Another controversy revolves around a Netflix series called Insatiable. It’s about a teenage girl, who was overweight and bullied, and through an accident, lost weight and became “hot”. In almost every review, the series was labeled as fat-shaming and completely unwatchable. I got nervous after reading the headlines of these reviews- they were all but saying don’t watch this filth- but I was so looking forward to watching this series. I still wanted to give it a try.

After the first episode, I realized- people were upset because Patty (the lead) was ANGRY. This wasn’t the typical Let’s-make-over-the-formally-fat-girl movie. It is the blackest of comedies, a satire of the beauty pageant world, and I absolutely LOVED it. Was this an uplifting show? No. Did she make the greatest choices? Absolutely not. But Patty was a young woman who defended herself and took charge of her destiny and then had to deal with the consequences. She was angry and hurt and used that emotion to guide her. Again, this is a satire, and every situation is exaggerated. It really reminded me of Heathers or Mean Girls, two movies that went on to have cult followings.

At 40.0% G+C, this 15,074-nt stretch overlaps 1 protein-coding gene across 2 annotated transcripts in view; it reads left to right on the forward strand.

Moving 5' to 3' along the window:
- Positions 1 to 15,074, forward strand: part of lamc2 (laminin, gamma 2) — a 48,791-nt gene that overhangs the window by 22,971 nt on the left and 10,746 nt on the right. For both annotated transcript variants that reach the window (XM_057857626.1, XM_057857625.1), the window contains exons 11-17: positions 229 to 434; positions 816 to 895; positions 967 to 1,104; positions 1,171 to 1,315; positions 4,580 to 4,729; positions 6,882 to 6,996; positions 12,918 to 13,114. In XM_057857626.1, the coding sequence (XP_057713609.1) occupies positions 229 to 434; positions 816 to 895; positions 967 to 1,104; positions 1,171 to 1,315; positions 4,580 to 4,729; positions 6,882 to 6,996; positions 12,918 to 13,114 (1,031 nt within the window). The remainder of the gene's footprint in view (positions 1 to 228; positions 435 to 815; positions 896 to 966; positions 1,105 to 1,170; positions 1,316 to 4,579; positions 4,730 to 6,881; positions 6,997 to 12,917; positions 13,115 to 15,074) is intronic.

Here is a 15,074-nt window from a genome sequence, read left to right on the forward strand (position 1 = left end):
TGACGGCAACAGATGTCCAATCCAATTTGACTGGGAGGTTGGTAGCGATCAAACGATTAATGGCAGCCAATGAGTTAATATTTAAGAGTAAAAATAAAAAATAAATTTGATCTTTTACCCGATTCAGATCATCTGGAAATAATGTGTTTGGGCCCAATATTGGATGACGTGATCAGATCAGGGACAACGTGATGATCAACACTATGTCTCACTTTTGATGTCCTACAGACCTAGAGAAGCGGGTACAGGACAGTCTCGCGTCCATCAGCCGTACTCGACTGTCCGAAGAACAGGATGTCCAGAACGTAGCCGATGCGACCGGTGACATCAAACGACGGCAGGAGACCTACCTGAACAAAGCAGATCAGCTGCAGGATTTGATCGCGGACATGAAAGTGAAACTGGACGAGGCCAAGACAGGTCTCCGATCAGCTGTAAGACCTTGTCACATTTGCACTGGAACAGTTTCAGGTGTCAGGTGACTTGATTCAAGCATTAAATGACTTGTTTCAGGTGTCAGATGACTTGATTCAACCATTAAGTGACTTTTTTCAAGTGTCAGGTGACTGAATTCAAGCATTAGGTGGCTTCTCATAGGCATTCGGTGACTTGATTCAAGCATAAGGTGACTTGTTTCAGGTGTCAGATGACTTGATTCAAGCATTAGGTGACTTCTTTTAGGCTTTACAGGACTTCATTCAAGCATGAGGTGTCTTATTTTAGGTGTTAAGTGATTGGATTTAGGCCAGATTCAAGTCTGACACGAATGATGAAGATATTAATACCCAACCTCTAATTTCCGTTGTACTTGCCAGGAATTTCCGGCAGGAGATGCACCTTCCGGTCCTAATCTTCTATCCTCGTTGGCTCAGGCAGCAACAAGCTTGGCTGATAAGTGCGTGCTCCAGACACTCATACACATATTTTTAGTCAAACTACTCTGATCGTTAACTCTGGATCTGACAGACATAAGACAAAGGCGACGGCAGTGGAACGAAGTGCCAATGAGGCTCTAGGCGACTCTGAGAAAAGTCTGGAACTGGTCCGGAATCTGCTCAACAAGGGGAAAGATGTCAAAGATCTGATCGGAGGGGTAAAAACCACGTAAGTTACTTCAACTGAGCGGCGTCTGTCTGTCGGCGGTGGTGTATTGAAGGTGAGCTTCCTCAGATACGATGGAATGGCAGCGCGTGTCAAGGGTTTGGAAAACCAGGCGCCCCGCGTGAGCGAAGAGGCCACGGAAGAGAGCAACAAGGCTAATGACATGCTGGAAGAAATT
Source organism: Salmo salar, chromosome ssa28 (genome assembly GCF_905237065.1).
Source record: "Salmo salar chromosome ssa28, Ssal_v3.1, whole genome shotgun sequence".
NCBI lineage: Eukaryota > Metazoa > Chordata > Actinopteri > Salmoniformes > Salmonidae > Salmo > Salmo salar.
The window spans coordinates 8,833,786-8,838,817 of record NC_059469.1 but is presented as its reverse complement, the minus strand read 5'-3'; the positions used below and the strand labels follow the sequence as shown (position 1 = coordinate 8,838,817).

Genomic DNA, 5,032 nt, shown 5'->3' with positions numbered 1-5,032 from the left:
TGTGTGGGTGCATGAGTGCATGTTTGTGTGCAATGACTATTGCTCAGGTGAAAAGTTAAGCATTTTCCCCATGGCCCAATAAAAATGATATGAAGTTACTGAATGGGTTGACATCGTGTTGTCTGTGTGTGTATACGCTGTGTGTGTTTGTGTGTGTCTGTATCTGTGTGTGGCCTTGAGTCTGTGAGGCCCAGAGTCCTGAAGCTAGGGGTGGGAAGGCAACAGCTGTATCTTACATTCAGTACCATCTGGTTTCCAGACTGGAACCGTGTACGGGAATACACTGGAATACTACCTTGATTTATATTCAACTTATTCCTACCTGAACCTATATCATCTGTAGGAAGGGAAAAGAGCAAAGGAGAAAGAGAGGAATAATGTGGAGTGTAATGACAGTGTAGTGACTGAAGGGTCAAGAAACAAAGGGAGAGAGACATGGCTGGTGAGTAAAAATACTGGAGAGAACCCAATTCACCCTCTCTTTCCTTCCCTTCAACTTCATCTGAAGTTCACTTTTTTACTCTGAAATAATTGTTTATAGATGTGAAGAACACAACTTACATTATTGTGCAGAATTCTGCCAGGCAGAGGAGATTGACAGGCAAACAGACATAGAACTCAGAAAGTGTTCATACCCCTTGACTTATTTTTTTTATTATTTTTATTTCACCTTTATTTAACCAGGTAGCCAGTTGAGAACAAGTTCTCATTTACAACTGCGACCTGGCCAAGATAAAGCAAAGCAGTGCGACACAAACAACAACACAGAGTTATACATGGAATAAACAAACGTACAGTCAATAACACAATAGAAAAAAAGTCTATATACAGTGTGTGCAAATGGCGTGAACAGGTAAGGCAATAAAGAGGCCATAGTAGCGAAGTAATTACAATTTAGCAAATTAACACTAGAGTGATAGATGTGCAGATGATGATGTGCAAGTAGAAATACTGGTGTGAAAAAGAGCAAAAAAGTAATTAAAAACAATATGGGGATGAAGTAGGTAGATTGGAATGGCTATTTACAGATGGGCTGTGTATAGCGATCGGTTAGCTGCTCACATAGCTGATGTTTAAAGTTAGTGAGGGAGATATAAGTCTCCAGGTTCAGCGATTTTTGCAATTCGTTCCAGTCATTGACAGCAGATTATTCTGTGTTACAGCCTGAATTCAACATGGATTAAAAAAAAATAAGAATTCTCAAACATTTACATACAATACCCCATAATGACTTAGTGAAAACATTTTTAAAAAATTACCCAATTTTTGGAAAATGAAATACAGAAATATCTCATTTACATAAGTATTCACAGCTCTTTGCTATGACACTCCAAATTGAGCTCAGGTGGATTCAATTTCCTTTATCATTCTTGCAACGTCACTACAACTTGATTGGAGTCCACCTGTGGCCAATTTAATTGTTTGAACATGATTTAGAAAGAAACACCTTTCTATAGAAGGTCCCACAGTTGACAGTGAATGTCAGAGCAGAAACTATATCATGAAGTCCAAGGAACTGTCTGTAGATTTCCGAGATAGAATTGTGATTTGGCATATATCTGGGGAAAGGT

Anger is labeled as a bad thing, but it can lead to change, to action. After the 2016 election, many women have taken a stand to fight for our equality. There is genuine fear that what others have fought for will be taken away, and there are groups that are making noise to make sure that won’t happen. Chelsea Handler stopped filming her talk show in order to help campaign for female candidates running for office. Kathy Griffin, Samantha Bee, Michelle Wolf and many others continue to speak out against hypocrisy and misogyny, despite excessive backlash and threats of violence. Many women, including actresses, directors, producers, writers, who are calling attention - TIME IS UP. EQUALITY FOR ALL. Not just for Hollywood- for all fields of work. For all women. For all underrepresented groups. All over the world.